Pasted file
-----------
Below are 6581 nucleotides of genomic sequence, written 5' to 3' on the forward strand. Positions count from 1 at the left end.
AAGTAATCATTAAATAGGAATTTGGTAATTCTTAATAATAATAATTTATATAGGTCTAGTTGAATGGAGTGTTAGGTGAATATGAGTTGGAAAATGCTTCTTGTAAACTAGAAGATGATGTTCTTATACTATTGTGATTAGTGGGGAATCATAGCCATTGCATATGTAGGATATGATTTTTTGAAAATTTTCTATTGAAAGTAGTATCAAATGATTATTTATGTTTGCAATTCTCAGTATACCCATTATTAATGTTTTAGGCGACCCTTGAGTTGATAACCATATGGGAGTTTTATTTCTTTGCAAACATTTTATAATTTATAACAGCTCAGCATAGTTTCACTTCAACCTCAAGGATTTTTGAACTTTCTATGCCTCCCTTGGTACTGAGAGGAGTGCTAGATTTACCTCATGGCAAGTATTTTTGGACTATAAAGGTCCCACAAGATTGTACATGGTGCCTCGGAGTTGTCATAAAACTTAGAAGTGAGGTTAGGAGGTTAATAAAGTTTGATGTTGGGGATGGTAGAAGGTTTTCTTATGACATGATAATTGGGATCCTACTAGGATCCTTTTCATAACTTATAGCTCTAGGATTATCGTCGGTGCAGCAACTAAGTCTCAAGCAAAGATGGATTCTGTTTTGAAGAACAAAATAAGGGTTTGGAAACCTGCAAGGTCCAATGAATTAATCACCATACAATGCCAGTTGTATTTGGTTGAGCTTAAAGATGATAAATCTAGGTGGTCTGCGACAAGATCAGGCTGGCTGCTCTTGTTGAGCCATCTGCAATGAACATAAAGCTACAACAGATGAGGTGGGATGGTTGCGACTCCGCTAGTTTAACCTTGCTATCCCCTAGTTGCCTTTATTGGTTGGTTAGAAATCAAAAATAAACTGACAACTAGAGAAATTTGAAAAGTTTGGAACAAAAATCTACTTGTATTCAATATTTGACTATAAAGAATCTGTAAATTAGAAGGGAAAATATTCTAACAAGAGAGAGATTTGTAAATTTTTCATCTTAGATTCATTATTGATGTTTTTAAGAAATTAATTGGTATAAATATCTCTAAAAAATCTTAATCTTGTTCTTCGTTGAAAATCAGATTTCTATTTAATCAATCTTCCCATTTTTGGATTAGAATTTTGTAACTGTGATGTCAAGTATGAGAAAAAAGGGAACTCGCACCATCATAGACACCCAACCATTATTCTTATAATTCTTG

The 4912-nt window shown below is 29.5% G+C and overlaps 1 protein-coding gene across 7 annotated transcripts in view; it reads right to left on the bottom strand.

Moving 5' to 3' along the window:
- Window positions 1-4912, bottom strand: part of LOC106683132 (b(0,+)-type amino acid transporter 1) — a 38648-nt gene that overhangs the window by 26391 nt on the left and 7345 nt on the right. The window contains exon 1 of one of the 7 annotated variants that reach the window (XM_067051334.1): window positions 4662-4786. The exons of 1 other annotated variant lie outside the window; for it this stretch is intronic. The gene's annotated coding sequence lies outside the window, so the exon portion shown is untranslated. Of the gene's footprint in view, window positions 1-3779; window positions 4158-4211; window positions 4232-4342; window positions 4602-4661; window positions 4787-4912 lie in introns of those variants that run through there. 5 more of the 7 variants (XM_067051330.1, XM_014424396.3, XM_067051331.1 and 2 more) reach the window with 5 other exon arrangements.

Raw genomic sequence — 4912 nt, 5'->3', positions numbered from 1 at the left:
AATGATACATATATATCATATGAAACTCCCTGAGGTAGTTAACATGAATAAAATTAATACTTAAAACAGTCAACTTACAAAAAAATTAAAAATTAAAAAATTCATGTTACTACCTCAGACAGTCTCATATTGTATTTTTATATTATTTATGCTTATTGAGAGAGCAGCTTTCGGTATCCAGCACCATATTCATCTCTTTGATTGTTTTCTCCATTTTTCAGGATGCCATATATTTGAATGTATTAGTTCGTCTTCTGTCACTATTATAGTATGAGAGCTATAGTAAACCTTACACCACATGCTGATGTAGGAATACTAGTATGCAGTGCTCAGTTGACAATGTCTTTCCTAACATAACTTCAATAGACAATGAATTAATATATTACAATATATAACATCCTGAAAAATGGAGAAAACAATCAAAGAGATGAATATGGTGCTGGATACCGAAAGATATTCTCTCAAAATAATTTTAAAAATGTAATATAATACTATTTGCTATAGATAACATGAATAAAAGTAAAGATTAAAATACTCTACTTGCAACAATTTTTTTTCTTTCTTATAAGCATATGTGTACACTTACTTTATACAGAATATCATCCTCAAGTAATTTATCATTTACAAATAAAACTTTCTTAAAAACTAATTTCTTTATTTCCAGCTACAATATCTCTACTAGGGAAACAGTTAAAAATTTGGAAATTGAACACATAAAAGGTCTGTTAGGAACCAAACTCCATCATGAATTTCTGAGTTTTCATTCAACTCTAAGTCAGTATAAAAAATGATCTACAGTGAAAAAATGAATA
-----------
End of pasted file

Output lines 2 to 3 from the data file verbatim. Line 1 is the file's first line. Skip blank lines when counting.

AAGTAATCATTAAATAGGAATTTGGTAATTCTTAATAATAATAATTTATATAGGTCTAGTTGAATGGAGTGTTAGGTGAATATGAGTTGGAAAATGCTTCTTGTAAACTAGAAGATGATGTTCTTATACTATTGTGATTAGTGGGGAATCATAGCCATTGCATATGTAGGATATGATTTTTTGAAAATTTTCTATTGAAAGTAGTATCAAATGATTATTTATGTTTGCAATTCTCAGTATACCCATTATTAATGTTTTAGGCGACCCTTGAGTTGATAACCATATGGGAGTTTTATTTCTTTGCAAACATTTTATAATTTATAACAGCTCAGCATAGTTTCACTTCAACCTCAAGGATTTTTGAACTTTCTATGCCTCCCTTGGTACTGAGAGGAGTGCTAGATTTACCTCATGGCAAGTATTTTTGGACTATAAAGGTCCCACAAGATTGTACATGGTGCCTCGGAGTTGTCATAAAACTTAGAAGTGAGGTTAGGAGGTTAATAAAGTTTGATGTTGGGGATGGTAGAAGGTTTTCTTATGACATGATAATTGGGATCCTACTAGGATCCTTTTCATAACTTATAGCTCTAGGATTATCGTCGGTGCAGCAACTAAGTCTCAAGCAAAGATGGATTCTGTTTTGAAGAACAAAATAAGGGTTTGGAAACCTGCAAGGTCCAATGAATTAATCACCATACAATGCCAGTTGTATTTGGTTGAGCTTAAAGATGATAAATCTAGGTGGTCTGCGACAAGATCAGGCTGGCTGCTCTTGTTGAGCCATCTGCAATGAACATAAAGCTACAACAGATGAGGTGGGATGGTTGCGACTCCGCTAGTTTAACCTTGCTATCCCCTAGTTGCCTTTATTGGTTGGTTAGAAATCAAAAATAAACTGACAACTAGAGAAATTTGAAAAGTTTGGAACAAAAATCTACTTGTATTCAATATTTGACTATAAAGAATCTGTAAATTAGAAGGGAAAATATTCTAACAAGAGAGAGATTTGTAAATTTTTCATCTTAGATTCATTATTGATGTTTTTAAGAAATTAATTGGTATAAATATCTCTAAAAAATCTTAATCTTGTTCTTCGTTGAAAATCAGATTTCTATTTAATCAATCTTCCCATTTTTGGATTAGAATTTTGTAACTGTGATGTCAAGTATGAGAAAAAAGGGAACTCGCACCATCATAGACACCCAACCATTATTCTTATAATTCTTG

The 4912-nt window shown below is 29.5% G+C and overlaps 1 protein-coding gene across 7 annotated transcripts in view; it reads right to left on the bottom strand.